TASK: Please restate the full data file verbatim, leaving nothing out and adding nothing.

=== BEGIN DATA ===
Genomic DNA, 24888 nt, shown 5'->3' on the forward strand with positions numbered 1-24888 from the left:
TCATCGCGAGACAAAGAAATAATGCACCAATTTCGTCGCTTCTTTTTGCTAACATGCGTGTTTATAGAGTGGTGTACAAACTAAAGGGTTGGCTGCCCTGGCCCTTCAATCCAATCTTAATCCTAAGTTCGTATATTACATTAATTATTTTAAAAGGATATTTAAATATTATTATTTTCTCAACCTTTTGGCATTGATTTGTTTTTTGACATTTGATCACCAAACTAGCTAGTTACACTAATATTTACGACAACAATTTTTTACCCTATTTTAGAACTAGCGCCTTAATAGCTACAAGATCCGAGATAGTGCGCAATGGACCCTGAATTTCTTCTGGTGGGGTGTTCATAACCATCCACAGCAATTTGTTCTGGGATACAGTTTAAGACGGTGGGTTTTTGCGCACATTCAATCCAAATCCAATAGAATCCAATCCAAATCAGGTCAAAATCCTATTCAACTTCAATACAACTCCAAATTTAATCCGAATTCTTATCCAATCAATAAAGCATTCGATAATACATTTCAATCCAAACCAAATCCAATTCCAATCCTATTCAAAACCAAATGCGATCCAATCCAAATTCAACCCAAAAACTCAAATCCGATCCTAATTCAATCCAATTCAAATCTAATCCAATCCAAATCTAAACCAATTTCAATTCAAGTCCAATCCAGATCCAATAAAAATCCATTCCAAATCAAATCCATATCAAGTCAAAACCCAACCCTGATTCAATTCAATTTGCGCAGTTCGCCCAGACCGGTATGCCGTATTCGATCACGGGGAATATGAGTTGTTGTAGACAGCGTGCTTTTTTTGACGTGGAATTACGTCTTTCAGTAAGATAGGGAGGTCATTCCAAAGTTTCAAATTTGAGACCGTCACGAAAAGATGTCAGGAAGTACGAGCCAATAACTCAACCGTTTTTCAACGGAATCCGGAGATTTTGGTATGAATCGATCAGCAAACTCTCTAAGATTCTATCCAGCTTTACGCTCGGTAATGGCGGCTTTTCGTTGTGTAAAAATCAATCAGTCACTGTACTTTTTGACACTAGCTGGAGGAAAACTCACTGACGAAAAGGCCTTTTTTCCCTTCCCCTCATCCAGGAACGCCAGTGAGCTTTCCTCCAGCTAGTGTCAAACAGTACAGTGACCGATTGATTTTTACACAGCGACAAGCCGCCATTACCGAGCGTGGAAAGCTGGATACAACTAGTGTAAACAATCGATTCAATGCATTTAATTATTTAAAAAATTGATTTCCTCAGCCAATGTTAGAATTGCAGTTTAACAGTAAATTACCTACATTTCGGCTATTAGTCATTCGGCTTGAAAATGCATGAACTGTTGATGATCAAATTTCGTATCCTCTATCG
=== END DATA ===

Genomic DNA, 24888 nt, shown 5'->3' on the forward strand with positions numbered 1-24888 from the left:
TCATCGCGAGACAAAGAAATAATGCACCAATTTCGTCGCTTCTTTTTGCTAACATGCGTGTTTATAGAGTGGTGTACAAACTAAAGGGTTGGCTGCCCTGGCCCTTCAATCCAATCTTAATCCTAAGTTCGTATATTACATTAATTATTTTAAAAGGATATTTAAATATTATTATTTTCTCAACCTTTTGGCATTGATTTGTTTTTTGACATTTGATCACCAAACTAGCTAGTTACACTAATATTTACGACAACAATTTTTTACCCTATTTTAGAACTAGCGCCTTAATAGCTACAAGATCCGAGATAGTGCGCAATGGACCCTGAATTTCTTCTGGTGGGGTGTTCATAACCATCCACAGCAATTTGTTCTGGGATACAGTTTAAGACGGTGGGTTTTTGCGCACATTCAATCCAAATCCAATAGAATCCAATCCAAATCAGGTCAAAATCCTATTCAACTTCAATACAACTCCAAATTTAATCCGAATTCTTATCCAATCAATAAAGCATTCGATAATACATTTCAATCCAAACCAAATCCAATTCCAATCCTATTCAAAACCAAATGCGATCCAATCCAAATTCAACCCAAAAACTCAAATCCGATCCTAATTCAATCCAATTCAAATCTAATCCAATCCAAATCTAAACCAATTTCAATTCAAGTCCAATCCAGATCCAATAAAAATCCATTCCAAATCAAATCCATATCAAGTCAAAACCCAACCCTGATTCAATTCAATTTGCGCAGTTCGCCCAGACCGGTATGCCGTATTCGATCACGGGGAATATGAGTTGTTGTAGACAGCGTGCTTTTTTTGACGTGGAATTACGTCTTTCAGTAAGATAGGGAGGTCATTCCAAAGTTTCAAATTTGAGACCGTCACGAAAAGATGTCAGGAAGTACGAGCCAATAACTCAACCGTTTTTCAACGGAATCCGGAGATTTTGGTATGAATCGATCAGCAAACTCTCTAAGATTCTATCCAGCTTTACGCTCGGTAATGGCGGCTTTTCGTTGTGTAAAAATCAATCAGTCACTGTACTTTTTGACACTAGCTGGAGGAAAACTCACTGACGAAAAGGCCTTTTTTCCCTTCCCCTCATCCAGGAACGCCAGTGAGCTTTCCTCCAGCTAGTGTCAAACAGTACAGTGACCGATTGATTTTTACACAGCGACAAGCCGCCATTACCGAGCGTGGAAAGCTGGATACAACTAGTGTAAACAATCGATTCAATGCATTTAATTATTTAAAAAATTGATTTCCTCAGCCAATGTTAGAATTGCAGTTTAACAGTAAATTACCTACATTTCGGCTATTAGTCATTCGGCTTGAAAATGCATGAACTGTTGATGATCAAATTTCGTATCCTCTATCG